Along with a doctor’s care, neurofeedback can support the brain in healing and move someone closer to their original functioning pre-concussion.
When treating concussive symptoms, any good doctor will tell you that rest is a requirement for a recovery regimen. However, few know that neurofeedback training can also be helpful in supporting the brain to recover alongside a doctor’s care and plan. Right after a mild brain injury, doing neurofeedback can give the brain an opportunity to see where it needs to heal itself and continue in that vain.
In studies both in the US and abroad, neurofeedback has proven itself effective. In epilepsy cases—traumatic brain injury can manifest in epileptic-like brain activity—neurofeedback helped more than 80% of those affected with seizures in one study. Research on people with learning and attention deficits has indicated that brain-training improves the ability to focus and attend. And retain: several recent studies have indicated that using neurofeedback has led to marked improvements in memory function among both “normal” patients and those suffering from traumatic brain injuries. People using neurofeedback can learn to sleep better and control anxiety and other potential effects of TBI as well, like impaired impulse control and obsessiveness.
In light of the recent Super Bowl, we can all see how easy it is for players to get concussed on the field! Last year, Sports Brain conducted a small study on 5 concussed football players. After 6 to 12 neurofeedback sessions, players were already reporting ease with word retrieval that was formerly lost, sharper thinking, improved sleep, reduced headaches, increased energy levels and reduced anxiety.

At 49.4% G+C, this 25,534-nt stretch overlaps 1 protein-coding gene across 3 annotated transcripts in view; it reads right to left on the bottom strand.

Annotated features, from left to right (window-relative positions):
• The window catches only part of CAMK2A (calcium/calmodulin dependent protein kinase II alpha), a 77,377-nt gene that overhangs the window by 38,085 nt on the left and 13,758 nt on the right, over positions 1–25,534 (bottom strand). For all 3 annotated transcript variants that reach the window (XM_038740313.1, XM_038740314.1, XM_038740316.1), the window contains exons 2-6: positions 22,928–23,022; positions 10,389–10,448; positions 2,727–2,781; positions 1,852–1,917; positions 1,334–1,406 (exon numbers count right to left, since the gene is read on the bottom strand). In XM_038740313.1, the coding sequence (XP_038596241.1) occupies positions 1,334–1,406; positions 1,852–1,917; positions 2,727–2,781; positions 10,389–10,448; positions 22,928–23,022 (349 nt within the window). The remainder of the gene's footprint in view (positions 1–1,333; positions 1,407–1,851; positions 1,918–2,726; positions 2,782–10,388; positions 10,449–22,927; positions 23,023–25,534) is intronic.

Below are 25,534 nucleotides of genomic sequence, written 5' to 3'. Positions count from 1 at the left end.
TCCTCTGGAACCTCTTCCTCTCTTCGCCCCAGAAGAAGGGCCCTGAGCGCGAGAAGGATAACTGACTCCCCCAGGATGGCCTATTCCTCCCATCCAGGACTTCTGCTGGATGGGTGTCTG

Alas, one of our very own clients, *James, has been having great success with neurofeedback following a concussion. At the time this quote was taken, he had done around 10 sessions and has been continuing since. He states:
“Aside from rest, neurofeedback is quite possibly the only treatment that quickly facilitated recovery from a severe concussion I had six months ago. After the first four neurofeedback sessions I slept very deeply and felt noticeably better upon awakening. There was a very marked synchronicity in my sense perceptions and body movement when I walked onto the street after those first couple sessions. After about five sessions I started to feel noticeably better. My daily life started to resemble a more normal pattern of daily activities with even some artistic work in the evenings. I can now do things on the weekends without worrying that I might feel sick or have to sleep most of the day.”
* Name changed for confidentiality purposes